A very short illustration of how people who are completely incapable of self-analysis project their issues on “the world.” The most hilarious thing is that the short post’s author is so oblivious that s/he calls the post “Internalization” without even beginning to notice that it is a perfect example of exteriorization.
“A list of some delicious things: . . . The high after a migraine attack.” I always knew that migraines are completely psychosomatic and bring huge benefits to people who auto-generate them. Here is proof!
“The stories teachers exchange these days reveal a whole new level of overprotectiveness: parents who raise their children in a state of helplessness and powerlessness, children destined to an anxious adulthood, lacking the emotional resources they will need to cope with inevitable setback and failure.” The article’s author is woefully ignorant about child development but at least she is trying to say something important.
Another post on the subject of Egypt. I’m biting my tongue not to say, “I told you so.” OK, I said it.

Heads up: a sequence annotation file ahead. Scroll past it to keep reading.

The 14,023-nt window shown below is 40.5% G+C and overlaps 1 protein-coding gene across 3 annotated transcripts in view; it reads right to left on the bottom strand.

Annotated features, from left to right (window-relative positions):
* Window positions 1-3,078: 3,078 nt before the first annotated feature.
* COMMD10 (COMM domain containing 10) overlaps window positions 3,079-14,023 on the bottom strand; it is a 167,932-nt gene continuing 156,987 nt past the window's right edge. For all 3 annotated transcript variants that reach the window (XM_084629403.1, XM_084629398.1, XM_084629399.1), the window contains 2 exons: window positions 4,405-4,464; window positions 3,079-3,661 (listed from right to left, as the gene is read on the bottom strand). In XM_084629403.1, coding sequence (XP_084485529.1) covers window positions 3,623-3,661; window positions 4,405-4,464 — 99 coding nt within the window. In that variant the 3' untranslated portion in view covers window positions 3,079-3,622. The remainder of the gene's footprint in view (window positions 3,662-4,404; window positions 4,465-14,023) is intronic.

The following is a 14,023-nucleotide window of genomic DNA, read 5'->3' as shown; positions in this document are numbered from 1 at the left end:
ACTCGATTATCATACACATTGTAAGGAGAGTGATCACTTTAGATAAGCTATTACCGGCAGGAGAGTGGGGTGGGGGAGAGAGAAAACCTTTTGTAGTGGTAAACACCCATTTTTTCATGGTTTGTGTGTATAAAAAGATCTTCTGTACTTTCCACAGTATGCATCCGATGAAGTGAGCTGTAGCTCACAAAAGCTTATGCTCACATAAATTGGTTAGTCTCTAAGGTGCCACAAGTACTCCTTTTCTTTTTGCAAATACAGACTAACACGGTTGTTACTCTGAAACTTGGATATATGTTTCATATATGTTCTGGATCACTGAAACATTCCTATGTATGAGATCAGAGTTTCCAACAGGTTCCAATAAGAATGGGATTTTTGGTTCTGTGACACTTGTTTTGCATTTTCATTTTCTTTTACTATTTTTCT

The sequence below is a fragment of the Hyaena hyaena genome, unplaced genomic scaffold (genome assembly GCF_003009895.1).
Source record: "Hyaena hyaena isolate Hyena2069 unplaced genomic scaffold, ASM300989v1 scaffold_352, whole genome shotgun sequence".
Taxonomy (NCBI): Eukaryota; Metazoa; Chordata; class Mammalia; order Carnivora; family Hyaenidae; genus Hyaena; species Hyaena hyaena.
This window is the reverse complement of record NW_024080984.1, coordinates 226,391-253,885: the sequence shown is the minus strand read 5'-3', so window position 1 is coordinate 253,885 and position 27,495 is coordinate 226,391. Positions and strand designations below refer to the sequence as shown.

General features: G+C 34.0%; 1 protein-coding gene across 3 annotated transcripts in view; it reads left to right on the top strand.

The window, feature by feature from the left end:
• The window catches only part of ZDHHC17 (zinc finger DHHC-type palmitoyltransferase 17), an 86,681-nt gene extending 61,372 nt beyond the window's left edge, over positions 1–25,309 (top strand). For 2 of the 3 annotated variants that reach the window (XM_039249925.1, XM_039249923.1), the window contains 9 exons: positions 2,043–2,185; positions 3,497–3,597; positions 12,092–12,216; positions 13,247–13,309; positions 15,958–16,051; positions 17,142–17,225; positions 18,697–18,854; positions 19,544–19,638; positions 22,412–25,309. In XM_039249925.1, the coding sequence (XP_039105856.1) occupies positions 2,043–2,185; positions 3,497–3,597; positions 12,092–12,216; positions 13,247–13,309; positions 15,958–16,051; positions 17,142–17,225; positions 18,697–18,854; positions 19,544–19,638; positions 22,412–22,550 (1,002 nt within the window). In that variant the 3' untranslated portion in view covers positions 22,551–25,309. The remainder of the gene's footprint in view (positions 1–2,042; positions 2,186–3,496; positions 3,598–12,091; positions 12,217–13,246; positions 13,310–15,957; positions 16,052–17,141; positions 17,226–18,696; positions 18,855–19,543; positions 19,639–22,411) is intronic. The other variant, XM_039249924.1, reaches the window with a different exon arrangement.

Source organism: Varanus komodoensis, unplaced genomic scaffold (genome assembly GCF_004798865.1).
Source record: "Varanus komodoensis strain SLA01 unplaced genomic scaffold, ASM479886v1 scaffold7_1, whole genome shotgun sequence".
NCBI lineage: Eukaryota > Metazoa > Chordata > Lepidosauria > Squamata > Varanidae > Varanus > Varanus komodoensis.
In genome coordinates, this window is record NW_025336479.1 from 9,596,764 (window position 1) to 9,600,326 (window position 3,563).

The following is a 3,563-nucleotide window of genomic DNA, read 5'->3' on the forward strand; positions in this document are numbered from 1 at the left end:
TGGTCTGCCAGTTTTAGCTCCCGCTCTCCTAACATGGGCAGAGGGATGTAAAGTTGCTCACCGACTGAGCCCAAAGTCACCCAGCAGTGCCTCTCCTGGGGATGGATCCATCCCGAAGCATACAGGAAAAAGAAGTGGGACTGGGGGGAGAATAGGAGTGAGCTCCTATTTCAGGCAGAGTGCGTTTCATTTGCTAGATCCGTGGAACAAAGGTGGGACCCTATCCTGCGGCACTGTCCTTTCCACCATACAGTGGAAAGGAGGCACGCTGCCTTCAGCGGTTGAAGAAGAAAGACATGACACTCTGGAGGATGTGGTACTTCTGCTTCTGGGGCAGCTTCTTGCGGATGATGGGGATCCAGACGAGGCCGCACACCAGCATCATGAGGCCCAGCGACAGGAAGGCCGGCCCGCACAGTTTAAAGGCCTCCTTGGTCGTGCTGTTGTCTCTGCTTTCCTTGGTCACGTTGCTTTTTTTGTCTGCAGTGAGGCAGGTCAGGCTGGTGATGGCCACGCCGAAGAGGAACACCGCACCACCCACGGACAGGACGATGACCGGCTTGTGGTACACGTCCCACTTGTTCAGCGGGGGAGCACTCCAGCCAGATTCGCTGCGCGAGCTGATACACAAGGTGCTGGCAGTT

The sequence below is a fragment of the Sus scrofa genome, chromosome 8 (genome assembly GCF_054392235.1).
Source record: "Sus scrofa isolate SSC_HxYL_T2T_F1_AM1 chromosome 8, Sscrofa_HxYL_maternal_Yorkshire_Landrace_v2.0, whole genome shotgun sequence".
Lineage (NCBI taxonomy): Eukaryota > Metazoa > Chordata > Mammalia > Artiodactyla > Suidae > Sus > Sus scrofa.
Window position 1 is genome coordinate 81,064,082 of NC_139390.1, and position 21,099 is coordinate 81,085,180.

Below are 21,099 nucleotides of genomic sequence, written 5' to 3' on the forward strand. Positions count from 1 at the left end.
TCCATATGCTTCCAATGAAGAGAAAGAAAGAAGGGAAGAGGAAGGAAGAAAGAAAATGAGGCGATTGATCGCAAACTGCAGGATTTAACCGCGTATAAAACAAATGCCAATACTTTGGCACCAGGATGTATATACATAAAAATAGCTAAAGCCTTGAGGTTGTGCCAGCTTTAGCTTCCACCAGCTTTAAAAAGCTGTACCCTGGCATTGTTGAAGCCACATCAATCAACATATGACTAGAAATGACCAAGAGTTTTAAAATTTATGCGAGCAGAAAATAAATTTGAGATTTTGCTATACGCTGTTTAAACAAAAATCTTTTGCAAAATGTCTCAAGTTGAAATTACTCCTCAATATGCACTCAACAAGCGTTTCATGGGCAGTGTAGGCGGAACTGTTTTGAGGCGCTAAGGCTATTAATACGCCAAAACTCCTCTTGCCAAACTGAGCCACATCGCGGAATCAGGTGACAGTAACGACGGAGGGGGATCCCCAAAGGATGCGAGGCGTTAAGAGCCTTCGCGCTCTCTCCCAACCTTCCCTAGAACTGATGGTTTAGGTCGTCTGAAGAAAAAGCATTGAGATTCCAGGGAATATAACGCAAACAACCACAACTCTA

A very insightful post on what makes people prize their own virginity. Short answer: immaturity and stupidity. I always wondered what makes people think that not knowing how to perform in a vital area of life is somehow a positive thing. Now I have the answer. I remember this guy who tried to make a “gift” of his virginity to me. Obviously, I ran away faster than I would have if he had an STD. [For the dense among us, it is the presentation of virginity as “gift” that chased me away.]
A person writes a rant on how tragic the lives of professors are and never stops to think that the problem why she is so miserable as a college prof is that she writes things like “I can’t in good conscious” and “Now, having said this, she (thankfully) also seems to be well-liked by her classmates. I say thankfully because I was (at worst) bullied and (at best) ostracized throughout elementary school.”
And the post of the week: a beautiful collection of evo-psycho myths.